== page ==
Keeping Legacy Alive


The burning sun, the long lines of people and chants of "si se puede" (yes we can) brought bittersweet memories Sunday for Sylmar resident Norma Cervacio.

This time, the late farm labor leader, Cesar Chavez, was not present and that almost made her cry. But she held back her tears.

"This is a happy day. I used to walk behind him back in the early '90s," Cervacio said. "I mean, thanks to him we were able to drink water in the fields."

The 33-year-old former farm worker joined hundreds of others at Brand Park in Mission Hills to commemorate Chavez's life's work at the seventh annual Cesar Chavez Day Peregrinacion.

The Cesar Chavez Commemorative Committee, Pueblo y Salud Inc. and other organizations sponsored the event.

The crowd of about 1,000 walked 1 1/2 miles from Mission Hills to San Fernando Recreation Park, where the celebration continued with mariachis, food and cumbia music.

Cervacio and her 7-year-old son walked behind hundreds of Chavez's followers. Young men and women wearing indigenous Mexican dress and sandals led the march. Charros riding horses and legions of people carrying American, Mexican and California flags followed.

For more than 30 years, Chavez, who helped found the United Farm Workers union, worked to improve the living and working conditions of farm workers throughout the United States.

A year after Chavez died in 1993, the San Fernando committee dedicated itself to keeping Chavez's legacy alive, committee member Xavier Flores said.

The celebration is in San Fernando every year because it was the first city in the nation to designate Chavez's birthday, March 31, as an official holiday, Flores said.

But now, Latino leaders want to expand Chavez's legacy to the rest of the state. State and city dignitaries showed up Sunday to promote a bill in the state Legislature that would make his birthday a statewide holiday. Among those attending were outgoing Assembly Speaker Antonio Villaraigosa (D-Los Angeles), Sen. Richard Alarcon (D-Sylmar) and Los Angeles City Councilman Alex Padilla.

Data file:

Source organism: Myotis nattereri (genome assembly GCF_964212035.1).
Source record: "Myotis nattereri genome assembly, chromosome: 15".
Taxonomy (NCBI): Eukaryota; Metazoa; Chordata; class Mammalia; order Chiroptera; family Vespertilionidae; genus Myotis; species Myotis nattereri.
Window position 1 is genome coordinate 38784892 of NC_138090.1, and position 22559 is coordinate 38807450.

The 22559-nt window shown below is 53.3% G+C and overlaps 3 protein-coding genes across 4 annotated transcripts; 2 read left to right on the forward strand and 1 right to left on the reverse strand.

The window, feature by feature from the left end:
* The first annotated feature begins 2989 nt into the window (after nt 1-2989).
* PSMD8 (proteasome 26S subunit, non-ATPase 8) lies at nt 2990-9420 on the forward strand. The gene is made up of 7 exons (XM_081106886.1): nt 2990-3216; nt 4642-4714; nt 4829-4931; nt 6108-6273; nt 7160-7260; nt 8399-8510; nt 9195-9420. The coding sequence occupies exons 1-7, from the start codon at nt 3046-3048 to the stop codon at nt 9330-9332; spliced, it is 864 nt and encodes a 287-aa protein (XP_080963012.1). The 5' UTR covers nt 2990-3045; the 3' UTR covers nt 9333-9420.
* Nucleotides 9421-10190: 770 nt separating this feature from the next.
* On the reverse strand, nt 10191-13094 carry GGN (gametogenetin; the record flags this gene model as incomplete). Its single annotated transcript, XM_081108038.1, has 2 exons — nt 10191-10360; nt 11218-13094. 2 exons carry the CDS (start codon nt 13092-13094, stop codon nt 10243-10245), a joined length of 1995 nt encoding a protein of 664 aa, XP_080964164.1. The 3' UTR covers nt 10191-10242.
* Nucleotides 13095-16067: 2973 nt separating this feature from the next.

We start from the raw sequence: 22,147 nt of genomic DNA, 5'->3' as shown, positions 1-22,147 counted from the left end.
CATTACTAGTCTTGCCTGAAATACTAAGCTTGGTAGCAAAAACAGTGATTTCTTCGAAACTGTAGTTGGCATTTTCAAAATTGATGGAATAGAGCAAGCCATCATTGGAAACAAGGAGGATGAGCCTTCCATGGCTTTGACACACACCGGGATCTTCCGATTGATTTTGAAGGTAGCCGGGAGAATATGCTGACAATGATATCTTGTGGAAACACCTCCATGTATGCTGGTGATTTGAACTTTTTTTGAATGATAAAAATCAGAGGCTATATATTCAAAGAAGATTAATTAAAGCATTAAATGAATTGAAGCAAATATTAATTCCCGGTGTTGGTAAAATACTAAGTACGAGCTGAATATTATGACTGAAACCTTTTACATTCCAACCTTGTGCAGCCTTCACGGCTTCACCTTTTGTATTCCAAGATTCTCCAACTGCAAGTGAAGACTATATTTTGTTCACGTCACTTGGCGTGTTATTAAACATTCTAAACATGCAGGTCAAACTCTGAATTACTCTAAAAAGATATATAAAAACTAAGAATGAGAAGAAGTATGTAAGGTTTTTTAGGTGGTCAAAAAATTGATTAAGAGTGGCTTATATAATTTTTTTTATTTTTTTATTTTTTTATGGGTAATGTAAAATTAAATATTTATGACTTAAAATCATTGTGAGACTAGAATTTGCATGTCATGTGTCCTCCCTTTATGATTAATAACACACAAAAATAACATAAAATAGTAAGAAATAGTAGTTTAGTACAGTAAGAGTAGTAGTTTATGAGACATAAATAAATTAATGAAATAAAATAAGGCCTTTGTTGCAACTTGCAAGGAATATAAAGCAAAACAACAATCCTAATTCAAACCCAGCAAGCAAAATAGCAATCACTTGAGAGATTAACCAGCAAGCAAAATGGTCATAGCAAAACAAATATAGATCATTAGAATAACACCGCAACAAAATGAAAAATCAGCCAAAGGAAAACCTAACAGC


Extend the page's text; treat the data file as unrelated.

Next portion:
Having an official holiday dedicated to one of the greatest Chicano activists of all time would raise awareness of the conditions some of the farm workers still face, Assemblyman Tony Cardenas (D-Sylmar) said. He added that he speaks from experience, as the son of a farm worker.

"People go to the supermarket and don't think much when they pick up produce, except for the prices," Cardenas said. "Little do they know that some of these people who put food on their tables live under freeway passes, under trees and [in] cars.

It's time these people live like human beings," he said.

Young men and women arrived at the march Sunday hoping to educate their peers about Chavez's message.

"I wear a T-shirt with Chavez's photo and some kids ask me who that guy is," Pacoima resident Juan Rodriguez, 24, said. "I tell them, he was a great leader of our time. We all need to know who he was."


Chavez's granddaughter, Christine Sanchez-Delgado, thanked the crowd for its support.

"He never made more than $6,000 a year, but when he died, he had crowds of people walking behind his casket," said Sanchez-Delgado. "He lived to inspire others to be [his] brother's keeper. That is the measure of a man's wealth."

A second celebration honoring Chavez, a mariachi Mass, will take place at 7 p.m. Tuesday at St. Ferdinand Catholic Church, 1109 Coronel St. in San Fernando.

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